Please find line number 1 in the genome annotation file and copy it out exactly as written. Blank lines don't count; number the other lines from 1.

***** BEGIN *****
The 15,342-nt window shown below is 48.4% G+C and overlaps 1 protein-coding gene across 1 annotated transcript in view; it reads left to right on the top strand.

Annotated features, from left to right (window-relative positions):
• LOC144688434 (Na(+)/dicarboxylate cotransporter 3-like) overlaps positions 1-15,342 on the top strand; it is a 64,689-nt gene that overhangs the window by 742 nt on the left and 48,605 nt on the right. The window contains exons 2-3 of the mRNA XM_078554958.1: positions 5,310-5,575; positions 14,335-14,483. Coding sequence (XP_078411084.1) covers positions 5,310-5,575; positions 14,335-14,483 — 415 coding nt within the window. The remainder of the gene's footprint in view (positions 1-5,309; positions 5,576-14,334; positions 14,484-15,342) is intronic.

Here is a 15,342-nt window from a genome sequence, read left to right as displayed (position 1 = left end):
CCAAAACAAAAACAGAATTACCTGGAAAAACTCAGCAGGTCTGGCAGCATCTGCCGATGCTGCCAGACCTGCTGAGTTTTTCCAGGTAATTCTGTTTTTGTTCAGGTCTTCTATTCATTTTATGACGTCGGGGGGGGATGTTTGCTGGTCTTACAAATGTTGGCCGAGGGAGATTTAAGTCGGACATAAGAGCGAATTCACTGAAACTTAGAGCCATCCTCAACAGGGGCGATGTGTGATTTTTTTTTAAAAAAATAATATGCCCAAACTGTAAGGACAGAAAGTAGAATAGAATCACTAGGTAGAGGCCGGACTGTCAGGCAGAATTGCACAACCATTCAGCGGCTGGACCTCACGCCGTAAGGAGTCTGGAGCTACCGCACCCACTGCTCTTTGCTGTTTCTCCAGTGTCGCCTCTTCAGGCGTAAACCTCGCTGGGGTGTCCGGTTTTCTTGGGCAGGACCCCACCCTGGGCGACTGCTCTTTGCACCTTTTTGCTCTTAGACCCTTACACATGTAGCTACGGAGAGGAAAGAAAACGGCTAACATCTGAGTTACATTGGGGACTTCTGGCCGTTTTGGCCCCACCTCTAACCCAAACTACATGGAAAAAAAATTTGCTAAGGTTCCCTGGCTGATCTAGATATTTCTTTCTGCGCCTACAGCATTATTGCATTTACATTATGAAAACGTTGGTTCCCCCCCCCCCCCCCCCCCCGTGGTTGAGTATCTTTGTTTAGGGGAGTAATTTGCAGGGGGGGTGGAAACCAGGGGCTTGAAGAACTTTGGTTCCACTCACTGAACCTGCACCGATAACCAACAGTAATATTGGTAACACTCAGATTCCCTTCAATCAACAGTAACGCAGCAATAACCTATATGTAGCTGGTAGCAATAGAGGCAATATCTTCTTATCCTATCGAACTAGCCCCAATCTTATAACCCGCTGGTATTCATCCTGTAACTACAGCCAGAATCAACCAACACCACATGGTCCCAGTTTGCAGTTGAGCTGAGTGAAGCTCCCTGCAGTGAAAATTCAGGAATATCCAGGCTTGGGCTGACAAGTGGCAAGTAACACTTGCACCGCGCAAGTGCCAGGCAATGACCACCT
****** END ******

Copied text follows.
The 15,342-nt window shown below is 48.4% G+C and overlaps 1 protein-coding gene across 1 annotated transcript in view; it reads left to right on the top strand.